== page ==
Why Commercial vs Haute?

I was at a talk many years ago in a seminar on color and its power in sales.

The presenter showed an inverted slope graph (looking like a ski slope) explaining how design (often) starts as Haute Couture (High End) and moves down the slope through various markets from Fashion, then down to Trend and, as the slope flattens out at the bottom, to Promotional and then to Clearance. Or maybe it was Trend and then Fashion…nonetheless, the point was about progression of a design idea and how it moves through the market.

The key is knowing where to jump on, when NOT to jump on (and knowing when to jump off)…or more particularly where the fit is and how to maintain market position. It’s fine to design and build product and call it “high end”. Sadly however, it is not how the designer/developer sees it…it’s where the market places it. How a market values a new product has to do with the timeliness, innovation, value and price in sync, the market position of the manufacturer and how much the “story” elevates product.

A former manufacturer I knew would insist his products were better because of how “serious” he was about making quality goods, how good his factory was, how his people were the best, and how exclusive his product was. Whilst he was showing product that no others had, he owned the market. In time, that got him to thinking his market position was unassailable. Competitors however, watched, improved, matched and exceeded him, both in styling and quality – and especially in pricing on better product.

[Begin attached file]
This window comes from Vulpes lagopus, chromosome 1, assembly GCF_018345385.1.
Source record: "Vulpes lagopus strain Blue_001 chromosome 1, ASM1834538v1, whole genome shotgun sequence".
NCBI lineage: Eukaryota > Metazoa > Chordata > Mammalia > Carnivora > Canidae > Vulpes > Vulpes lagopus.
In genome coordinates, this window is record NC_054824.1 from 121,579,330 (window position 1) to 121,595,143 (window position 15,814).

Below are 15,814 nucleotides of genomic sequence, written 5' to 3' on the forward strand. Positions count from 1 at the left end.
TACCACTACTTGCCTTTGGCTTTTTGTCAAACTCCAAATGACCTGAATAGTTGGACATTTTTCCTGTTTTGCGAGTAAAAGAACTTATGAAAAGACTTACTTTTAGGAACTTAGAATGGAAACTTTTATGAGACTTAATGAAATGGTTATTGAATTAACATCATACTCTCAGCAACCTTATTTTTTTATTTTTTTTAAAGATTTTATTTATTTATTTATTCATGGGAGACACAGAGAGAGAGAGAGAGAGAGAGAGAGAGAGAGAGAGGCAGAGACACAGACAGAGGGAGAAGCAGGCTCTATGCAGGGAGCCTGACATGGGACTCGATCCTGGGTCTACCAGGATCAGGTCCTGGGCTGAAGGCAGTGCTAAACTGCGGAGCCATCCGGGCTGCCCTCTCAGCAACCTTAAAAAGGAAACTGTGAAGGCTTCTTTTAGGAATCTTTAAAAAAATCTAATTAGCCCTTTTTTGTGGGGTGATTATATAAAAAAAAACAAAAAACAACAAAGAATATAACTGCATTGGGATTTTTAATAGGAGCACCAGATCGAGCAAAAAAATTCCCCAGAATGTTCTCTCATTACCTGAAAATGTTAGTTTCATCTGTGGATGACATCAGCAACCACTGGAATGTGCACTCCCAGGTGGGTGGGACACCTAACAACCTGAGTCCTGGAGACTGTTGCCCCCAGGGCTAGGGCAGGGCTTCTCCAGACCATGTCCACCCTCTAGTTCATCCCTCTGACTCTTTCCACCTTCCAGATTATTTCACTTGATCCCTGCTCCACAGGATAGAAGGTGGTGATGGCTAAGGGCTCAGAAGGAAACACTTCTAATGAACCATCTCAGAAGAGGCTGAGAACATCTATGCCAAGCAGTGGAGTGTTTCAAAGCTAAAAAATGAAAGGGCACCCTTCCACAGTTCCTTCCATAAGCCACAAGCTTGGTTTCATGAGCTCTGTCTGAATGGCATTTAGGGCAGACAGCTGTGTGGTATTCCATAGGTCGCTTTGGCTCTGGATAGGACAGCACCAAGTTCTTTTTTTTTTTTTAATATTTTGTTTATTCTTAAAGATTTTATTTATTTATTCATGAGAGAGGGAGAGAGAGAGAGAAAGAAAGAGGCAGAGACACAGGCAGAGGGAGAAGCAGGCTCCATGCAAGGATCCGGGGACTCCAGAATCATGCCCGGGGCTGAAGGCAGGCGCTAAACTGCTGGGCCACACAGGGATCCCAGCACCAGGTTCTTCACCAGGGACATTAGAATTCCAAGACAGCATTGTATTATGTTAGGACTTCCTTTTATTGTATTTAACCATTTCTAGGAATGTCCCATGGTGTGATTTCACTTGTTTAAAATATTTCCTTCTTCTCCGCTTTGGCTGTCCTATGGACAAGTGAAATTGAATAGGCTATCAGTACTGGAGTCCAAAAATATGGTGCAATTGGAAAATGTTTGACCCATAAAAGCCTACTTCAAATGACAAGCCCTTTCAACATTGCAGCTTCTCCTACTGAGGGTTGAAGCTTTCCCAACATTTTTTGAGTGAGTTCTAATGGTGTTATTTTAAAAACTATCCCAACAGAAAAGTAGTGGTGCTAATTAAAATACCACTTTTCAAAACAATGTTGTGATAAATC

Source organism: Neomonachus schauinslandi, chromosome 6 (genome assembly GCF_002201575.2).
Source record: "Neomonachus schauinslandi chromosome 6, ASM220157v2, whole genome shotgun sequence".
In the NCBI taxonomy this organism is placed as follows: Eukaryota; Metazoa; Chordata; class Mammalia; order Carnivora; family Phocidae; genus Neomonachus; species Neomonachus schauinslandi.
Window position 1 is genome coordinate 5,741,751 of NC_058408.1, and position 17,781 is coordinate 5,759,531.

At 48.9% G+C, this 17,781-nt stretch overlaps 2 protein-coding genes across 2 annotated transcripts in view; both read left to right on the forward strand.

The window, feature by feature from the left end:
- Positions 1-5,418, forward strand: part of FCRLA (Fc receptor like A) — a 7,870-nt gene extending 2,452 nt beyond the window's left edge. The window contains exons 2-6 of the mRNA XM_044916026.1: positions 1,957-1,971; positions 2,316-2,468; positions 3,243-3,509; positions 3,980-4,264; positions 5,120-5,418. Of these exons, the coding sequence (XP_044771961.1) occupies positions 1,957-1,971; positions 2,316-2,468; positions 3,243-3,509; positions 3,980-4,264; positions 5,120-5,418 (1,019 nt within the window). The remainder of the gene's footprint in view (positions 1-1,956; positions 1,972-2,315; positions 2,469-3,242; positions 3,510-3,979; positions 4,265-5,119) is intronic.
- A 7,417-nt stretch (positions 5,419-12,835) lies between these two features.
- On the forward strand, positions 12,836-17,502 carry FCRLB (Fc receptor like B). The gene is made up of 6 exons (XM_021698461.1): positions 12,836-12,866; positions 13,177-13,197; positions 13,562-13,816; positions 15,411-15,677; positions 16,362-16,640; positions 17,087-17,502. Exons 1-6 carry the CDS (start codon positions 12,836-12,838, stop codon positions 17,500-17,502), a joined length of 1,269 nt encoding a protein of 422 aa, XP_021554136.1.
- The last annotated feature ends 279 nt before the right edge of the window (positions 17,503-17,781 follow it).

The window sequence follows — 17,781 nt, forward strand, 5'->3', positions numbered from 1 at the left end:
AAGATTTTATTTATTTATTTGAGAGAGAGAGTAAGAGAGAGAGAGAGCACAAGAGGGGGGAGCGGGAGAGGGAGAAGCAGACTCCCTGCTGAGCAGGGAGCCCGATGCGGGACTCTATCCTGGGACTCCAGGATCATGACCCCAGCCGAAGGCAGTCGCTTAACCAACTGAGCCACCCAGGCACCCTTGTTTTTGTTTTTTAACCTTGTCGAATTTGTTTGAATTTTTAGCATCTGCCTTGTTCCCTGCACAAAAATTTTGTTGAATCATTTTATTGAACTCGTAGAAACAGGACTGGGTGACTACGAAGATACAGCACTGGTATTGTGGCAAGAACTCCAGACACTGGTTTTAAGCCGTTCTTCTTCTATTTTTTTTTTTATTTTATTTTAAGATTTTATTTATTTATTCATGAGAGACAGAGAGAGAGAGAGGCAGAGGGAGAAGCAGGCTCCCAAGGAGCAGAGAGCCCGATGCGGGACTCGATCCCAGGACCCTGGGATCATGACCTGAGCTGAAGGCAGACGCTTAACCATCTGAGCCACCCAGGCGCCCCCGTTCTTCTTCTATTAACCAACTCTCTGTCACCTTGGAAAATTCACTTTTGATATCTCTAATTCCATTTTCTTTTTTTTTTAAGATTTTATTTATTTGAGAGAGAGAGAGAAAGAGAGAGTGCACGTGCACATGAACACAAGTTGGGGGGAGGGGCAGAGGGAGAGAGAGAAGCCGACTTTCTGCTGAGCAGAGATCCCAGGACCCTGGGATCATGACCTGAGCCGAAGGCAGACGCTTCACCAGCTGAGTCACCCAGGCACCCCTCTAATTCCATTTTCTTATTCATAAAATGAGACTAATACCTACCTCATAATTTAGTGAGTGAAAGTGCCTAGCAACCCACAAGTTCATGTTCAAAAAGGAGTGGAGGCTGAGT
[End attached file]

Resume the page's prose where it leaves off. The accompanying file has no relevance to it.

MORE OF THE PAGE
With diminishing production, increasing defect rates, mechanical lapses, inadequate follow-up systems, plus an outright adversarial approach and without having adapted to market changes, the “market” consistently moved his products out of consideration and down the line. The “story” no longer matched the reality, and value was a mismatch. Out priced, a market once dominated was vacated. Not a new lesson for sure, but an illustration of the point.

Someone will always do a better job of something…given time and the inevitability of learning brought on by success. Emulation based on competitive desire is a huge driver. When someone sees a nice pie, they want a slice! They gotta get them somma that! To maintain a spot on the curve, innovation is critical, commercial is better than exclusive, value critical. In addition, value to maintain a spot must increase with each generation of products in order to continue to deliver to customer expectation. Once value and price are out of sync – perceived or real – one better find a sled, because it’s a crazy ride to the bottom.

Paul Zaidman